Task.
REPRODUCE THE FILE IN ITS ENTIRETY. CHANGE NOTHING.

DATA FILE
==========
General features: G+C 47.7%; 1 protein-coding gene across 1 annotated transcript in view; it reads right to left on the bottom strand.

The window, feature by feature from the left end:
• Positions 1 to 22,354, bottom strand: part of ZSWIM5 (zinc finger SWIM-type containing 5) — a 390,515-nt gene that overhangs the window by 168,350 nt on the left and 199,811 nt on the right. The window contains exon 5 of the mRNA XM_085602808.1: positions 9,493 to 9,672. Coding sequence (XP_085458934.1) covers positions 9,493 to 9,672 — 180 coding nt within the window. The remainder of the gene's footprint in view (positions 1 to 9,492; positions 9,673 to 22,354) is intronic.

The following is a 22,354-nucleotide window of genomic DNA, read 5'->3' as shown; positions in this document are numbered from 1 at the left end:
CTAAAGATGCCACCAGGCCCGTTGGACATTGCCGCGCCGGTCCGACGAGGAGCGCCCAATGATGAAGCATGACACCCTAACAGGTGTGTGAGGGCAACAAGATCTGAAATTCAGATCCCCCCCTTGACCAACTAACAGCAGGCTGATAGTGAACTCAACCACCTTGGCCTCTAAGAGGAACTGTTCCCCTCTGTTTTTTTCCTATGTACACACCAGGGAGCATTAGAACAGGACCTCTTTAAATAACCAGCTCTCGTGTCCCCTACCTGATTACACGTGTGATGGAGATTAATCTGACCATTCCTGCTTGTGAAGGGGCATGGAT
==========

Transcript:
General features: G+C 47.7%; 1 protein-coding gene across 1 annotated transcript in view; it reads right to left on the bottom strand.

The window, feature by feature from the left end:
• Positions 1 to 22,354, bottom strand: part of ZSWIM5 (zinc finger SWIM-type containing 5) — a 390,515-nt gene that overhangs the window by 168,350 nt on the left and 199,811 nt on the right. The window contains exon 5 of the mRNA XM_085602808.1: positions 9,493 to 9,672. Coding sequence (XP_085458934.1) covers positions 9,493 to 9,672 — 180 coding nt within the window. The remainder of the gene's footprint in view (positions 1 to 9,492; positions 9,673 to 22,354) is intronic.

The following is a 22,354-nucleotide window of genomic DNA, read 5'->3' as shown; positions in this document are numbered from 1 at the left end:
CTAAAGATGCCACCAGGCCCGTTGGACATTGCCGCGCCGGTCCGACGAGGAGCGCCCAATGATGAAGCATGACACCCTAACAGGTGTGTGAGGGCAACAAGATCTGAAATTCAGATCCCCCCCTTGACCAACTAACAGCAGGCTGATAGTGAACTCAACCACCTTGGCCTCTAAGAGGAACTGTTCCCCTCTGTTTTTTTCCTATGTACACACCAGGGAGCATTAGAACAGGACCTCTTTAAATAACCAGCTCTCGTGTCCCCTACCTGATTACACGTGTGATGGAGATTAATCTGACCATTCCTGCTTGTGAAGGGGCATGGAT